LMP1 Hybrid issues a 'golden opportunity' for privateers - Ginetta

Ginetta believes the troubles encountered by top LMP1 teams in the Le Mans 24 Hours highlight a "golden opportunity" for a privateer team to win the race next year

LMP1 Hybrid issues a 'golden opportunity' for privateers - Ginetta

All five factory Hybrid LMP1 cars lost time during last weekend's race, with two of Toyota's cars and both Porsches encountering technical issues, while ByKolles's privateer LMP1 entry retired early on.

While Porsche managed to salvage victory with its #2 car, it did so by overhauling the #37 DC Racing ORECA 07 LMP2 car with a little more than an hour of the race remaining.

Ginetta will enter the World Endurance Championship next season, and its head Lawrence Tomlinson told Autosport any repeat troubles for the factory teams in 2018 would allow a well-run privateer to shine.

"Le Mans last weekend just showed once again why this is such a good time to be moving into LMP1 as a privateer because if you had a quick and reliable car the potential was definitely there for an outright win, which it hasn't been in recent years," Tomlinson said.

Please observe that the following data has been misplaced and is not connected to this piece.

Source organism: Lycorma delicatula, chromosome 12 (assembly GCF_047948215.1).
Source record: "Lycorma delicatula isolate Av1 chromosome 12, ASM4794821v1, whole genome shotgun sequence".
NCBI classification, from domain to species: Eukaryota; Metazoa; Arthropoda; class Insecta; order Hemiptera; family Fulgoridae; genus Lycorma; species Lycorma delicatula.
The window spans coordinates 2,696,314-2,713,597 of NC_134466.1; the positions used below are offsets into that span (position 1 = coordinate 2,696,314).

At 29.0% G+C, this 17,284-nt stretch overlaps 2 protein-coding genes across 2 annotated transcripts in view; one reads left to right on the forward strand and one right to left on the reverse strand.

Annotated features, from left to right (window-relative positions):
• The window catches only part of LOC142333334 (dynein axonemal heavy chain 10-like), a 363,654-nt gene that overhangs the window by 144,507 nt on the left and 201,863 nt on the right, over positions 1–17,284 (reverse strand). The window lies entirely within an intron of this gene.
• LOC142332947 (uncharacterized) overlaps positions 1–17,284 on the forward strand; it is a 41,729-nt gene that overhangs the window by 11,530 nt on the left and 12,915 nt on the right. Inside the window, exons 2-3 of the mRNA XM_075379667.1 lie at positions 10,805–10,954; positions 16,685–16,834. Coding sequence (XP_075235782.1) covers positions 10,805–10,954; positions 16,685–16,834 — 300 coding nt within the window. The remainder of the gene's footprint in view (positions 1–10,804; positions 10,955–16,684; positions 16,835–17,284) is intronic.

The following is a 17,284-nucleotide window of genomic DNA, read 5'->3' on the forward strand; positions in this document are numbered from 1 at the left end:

"It wasn't good for the factory teams.

"But there is a great opportunity out there for LMP1 to be so much more affordable and accessible.

"There are only four hybrid cars in the WEC, and just five at Le Mans, and reliability is a key area.

"This year they didn't have that.

"The hybrid LMP1 cars are so technical now. We have simple, tried and tested engineering in our car, which is what you need for reliability at Le Mans.

"Last weekend proved if you can run reliably and at a good pace, then you can now win the race outright without being a full factory entry."

Ginetta is pushing ahead with its new privateer LMP1 design, which is scheduled to hit the tracks this Winter.

It is working closely with Williams on the development of the car, with a 50% scale model conducting its first runs in the F1 team's windtunnel last week, and has already conducted in-depth CFD design work on its new car.

Tomlinson said his firm was planning a minimum of four more runs in the Williams windtunnel before on-track testing begins in November.

"We're approaching the development of our new car in the exact same way a full factory team would," added Tomlinson.

"We're well advanced with the car.

We've already done over 100 runs in CFD with different iterations and the numbers we got from the windtunnel we're delighted with.

"We're working with some very experienced people and this is the perfect time for this project.

"We've even spoken to manufacturers about our car and the potential it has for the future.

"But they're just general conversations at the moment."

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